Wednesday, August 19, 2009

What's a Hero?

Heroes. We need a few, but what are they? Many people equate the hero with the protagonist, but many protagonists are poor excuses for heroes. On the other hand, some people will raise the hero to the level of a superhero. For our purposes, let’s define a hero as someone worthy of admiration, since that definition will encompass heros who are brave and heroes of other types as well. If our protagonist is worthy of admiration, then he is a hero or heroine. If not then he is an antihero or a villain. But let’s look at heroes.

We need to draw a distinction between a hero and a superhero. A superhero is a special case of the hero. The superhero is almost always a misunderstood person. Because of his special abilities, he must be of extremely high moral character. If he were not, he would use his powers for evil and become a villain. Everyone wants to be the superhero’s friend, but they are afraid of him. He is able to do things that they can’t, so they feel the need for some kind of protection from him. Usually, that protection comes in the form of distance. This causes the superhero to spend much of his life alone. He has a few personal friends and some of those may know who he really is, but he has to be careful and keep his identity secret. He usually isn’t in any direct danger, but if his enemies can discover who his friends are then they can make his life very difficult. So, it is best to keep his identity secret and to have a small number of close friends.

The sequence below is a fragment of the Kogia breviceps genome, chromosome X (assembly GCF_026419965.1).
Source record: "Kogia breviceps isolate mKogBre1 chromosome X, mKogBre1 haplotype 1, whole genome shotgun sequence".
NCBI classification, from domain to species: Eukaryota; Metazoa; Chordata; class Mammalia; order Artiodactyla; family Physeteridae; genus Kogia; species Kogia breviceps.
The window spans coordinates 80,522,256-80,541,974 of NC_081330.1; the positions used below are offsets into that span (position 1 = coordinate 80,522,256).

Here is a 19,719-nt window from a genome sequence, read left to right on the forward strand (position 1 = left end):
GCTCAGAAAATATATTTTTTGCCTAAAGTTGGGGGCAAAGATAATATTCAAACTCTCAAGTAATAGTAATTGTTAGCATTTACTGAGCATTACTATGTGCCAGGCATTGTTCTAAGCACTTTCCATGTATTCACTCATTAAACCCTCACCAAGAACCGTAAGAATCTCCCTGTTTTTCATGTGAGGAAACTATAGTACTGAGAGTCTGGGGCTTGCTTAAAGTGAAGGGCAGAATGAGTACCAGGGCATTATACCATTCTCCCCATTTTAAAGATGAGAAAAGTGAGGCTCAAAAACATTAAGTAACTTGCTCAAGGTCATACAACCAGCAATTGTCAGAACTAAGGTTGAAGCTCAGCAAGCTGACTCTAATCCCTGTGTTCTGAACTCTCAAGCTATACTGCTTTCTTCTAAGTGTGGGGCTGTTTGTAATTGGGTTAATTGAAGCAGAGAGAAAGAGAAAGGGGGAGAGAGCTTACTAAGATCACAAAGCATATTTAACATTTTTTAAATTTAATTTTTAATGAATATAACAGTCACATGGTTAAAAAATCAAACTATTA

The typical hero is much more ordinary. Unlike the superhero who has some natural ability that gives him power, the hero has a natural inability that he must overcome. It is through overcoming this inability that he is able to show his bravery and his worthiness of admiration. In the end, he will save the day, but he must do it against the odds.